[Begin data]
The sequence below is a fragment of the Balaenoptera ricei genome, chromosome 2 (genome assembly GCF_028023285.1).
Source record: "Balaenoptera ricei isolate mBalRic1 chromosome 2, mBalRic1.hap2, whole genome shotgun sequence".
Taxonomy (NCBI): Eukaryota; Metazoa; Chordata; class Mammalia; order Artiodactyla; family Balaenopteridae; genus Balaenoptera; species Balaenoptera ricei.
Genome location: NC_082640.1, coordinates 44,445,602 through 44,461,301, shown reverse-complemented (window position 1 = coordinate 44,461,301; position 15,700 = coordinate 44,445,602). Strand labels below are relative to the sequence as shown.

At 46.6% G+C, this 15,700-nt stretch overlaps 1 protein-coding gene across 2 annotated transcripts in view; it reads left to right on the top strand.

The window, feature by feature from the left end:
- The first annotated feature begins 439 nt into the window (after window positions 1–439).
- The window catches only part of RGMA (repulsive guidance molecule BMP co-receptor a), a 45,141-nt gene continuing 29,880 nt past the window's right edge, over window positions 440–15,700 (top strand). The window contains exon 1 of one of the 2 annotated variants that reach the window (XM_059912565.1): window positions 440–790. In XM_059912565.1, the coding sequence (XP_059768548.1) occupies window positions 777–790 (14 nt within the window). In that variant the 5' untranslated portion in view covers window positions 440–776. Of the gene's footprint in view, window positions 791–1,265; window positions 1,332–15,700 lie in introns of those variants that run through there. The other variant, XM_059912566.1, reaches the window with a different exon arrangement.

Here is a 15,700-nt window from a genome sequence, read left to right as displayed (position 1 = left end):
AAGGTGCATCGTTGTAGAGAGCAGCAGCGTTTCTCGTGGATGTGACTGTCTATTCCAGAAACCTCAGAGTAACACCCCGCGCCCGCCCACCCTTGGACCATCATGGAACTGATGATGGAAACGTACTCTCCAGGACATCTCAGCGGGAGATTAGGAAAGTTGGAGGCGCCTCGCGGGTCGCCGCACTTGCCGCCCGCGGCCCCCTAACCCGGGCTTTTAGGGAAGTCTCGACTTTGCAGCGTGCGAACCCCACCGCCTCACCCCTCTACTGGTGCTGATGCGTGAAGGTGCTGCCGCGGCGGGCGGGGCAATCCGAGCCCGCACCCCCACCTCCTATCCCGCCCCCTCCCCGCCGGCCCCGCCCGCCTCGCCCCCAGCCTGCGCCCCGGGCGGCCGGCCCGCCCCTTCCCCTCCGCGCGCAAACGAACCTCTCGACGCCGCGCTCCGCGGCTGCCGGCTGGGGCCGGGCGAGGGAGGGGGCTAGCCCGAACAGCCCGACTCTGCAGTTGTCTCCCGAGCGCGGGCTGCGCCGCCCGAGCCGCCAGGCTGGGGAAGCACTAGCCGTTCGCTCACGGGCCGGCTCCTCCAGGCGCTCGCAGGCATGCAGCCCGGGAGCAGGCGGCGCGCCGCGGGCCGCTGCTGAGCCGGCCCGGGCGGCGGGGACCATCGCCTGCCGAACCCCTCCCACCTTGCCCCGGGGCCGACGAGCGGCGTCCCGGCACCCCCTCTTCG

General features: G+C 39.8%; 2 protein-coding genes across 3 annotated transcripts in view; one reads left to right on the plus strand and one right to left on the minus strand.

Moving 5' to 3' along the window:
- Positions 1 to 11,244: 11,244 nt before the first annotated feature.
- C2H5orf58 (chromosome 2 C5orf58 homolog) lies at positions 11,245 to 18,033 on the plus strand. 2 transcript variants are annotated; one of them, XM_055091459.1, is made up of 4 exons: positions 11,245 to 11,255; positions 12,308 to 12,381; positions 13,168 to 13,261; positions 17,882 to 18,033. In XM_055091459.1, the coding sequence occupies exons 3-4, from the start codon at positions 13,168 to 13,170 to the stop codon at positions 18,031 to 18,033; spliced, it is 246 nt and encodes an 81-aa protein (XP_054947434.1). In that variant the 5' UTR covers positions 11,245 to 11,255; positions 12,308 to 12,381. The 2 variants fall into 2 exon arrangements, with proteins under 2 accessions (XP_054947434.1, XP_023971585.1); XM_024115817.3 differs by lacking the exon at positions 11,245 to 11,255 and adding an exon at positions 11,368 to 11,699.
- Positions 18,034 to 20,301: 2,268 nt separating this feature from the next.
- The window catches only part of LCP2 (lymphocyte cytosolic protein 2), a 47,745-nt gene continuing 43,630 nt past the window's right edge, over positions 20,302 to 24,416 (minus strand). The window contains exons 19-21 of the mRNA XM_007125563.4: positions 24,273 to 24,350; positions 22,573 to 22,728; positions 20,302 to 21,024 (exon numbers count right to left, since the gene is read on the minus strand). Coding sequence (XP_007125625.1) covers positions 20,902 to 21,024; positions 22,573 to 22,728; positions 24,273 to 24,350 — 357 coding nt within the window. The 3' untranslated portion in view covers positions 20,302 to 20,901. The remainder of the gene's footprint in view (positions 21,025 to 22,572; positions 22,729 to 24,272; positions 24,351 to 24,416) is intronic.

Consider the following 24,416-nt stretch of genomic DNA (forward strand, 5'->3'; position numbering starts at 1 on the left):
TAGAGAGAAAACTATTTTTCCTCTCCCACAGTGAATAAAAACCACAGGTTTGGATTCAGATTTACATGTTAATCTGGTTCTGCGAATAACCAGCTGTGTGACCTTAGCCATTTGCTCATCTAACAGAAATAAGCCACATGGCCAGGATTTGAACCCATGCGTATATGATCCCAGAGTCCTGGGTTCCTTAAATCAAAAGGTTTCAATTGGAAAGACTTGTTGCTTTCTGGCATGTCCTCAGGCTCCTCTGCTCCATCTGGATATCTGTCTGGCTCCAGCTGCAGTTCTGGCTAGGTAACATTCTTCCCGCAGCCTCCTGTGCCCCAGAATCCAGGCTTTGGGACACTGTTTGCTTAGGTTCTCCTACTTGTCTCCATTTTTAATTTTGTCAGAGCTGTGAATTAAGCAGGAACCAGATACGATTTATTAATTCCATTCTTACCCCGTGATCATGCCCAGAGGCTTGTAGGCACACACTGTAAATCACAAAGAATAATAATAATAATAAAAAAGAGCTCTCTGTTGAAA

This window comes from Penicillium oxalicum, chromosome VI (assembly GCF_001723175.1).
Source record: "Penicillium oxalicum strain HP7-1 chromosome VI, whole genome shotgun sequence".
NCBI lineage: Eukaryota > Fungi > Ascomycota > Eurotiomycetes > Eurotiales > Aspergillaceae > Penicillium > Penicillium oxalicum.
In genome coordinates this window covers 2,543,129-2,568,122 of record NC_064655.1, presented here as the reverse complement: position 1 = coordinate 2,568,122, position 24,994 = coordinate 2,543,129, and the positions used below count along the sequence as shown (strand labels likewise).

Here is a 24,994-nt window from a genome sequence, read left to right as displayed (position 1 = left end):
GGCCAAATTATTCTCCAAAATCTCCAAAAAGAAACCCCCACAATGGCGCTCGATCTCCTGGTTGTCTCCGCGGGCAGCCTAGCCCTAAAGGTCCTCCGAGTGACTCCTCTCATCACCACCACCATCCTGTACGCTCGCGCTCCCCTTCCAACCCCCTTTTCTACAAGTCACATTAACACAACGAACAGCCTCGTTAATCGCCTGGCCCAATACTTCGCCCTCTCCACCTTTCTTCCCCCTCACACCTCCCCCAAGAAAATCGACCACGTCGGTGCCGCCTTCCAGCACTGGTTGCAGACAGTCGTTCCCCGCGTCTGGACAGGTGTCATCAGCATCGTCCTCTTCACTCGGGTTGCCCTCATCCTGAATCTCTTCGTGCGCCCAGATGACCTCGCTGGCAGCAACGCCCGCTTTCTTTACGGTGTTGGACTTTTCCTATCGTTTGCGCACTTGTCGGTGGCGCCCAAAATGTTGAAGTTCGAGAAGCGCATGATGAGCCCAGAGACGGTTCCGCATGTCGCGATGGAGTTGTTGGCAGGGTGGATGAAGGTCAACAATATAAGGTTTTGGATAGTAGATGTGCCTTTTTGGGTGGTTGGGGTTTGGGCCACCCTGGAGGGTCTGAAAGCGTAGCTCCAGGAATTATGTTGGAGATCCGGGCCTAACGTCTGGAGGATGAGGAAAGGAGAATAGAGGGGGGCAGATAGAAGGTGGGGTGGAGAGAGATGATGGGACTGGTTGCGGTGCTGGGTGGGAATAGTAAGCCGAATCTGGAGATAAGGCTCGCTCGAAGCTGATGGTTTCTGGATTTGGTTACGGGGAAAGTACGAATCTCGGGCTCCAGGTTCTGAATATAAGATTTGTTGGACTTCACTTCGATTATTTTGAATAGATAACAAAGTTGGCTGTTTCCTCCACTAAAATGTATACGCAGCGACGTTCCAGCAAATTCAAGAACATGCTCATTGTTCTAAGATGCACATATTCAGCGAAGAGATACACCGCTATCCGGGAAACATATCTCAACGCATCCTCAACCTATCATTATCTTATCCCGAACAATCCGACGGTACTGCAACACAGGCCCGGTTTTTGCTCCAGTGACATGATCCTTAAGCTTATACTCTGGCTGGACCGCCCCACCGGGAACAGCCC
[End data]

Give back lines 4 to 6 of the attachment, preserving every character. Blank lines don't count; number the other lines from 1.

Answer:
Genome location: NC_082640.1, coordinates 44,445,602 through 44,461,301, shown reverse-complemented (window position 1 = coordinate 44,461,301; position 15,700 = coordinate 44,445,602). Strand labels below are relative to the sequence as shown.

At 46.6% G+C, this 15,700-nt stretch overlaps 1 protein-coding gene across 2 annotated transcripts in view; it reads left to right on the top strand.

The window, feature by feature from the left end: